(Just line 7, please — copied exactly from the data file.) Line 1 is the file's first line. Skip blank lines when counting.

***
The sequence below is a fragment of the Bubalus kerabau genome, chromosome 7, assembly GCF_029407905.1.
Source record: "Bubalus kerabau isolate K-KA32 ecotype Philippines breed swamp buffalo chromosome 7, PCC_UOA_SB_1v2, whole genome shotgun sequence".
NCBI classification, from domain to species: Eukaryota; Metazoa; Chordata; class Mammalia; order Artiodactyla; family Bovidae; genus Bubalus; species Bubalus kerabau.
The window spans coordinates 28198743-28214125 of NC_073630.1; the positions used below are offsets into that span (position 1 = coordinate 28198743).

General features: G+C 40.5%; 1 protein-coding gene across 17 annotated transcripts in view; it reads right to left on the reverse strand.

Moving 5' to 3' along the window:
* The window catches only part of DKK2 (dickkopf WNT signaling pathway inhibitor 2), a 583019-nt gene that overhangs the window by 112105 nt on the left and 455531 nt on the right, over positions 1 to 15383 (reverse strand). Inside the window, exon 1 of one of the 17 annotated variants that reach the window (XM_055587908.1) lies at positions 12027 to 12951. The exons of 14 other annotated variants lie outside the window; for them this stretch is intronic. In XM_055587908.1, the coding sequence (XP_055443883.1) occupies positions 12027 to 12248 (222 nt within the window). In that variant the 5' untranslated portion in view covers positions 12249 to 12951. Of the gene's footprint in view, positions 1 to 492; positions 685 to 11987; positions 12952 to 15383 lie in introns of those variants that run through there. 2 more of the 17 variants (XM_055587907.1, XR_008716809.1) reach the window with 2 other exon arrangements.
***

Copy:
* The window catches only part of DKK2 (dickkopf WNT signaling pathway inhibitor 2), a 583019-nt gene that overhangs the window by 112105 nt on the left and 455531 nt on the right, over positions 1 to 15383 (reverse strand). Inside the window, exon 1 of one of the 17 annotated variants that reach the window (XM_055587908.1) lies at positions 12027 to 12951. The exons of 14 other annotated variants lie outside the window; for them this stretch is intronic. In XM_055587908.1, the coding sequence (XP_055443883.1) occupies positions 12027 to 12248 (222 nt within the window). In that variant the 5' untranslated portion in view covers positions 12249 to 12951. Of the gene's footprint in view, positions 1 to 492; positions 685 to 11987; positions 12952 to 15383 lie in introns of those variants that run through there. 2 more of the 17 variants (XM_055587907.1, XR_008716809.1) reach the window with 2 other exon arrangements.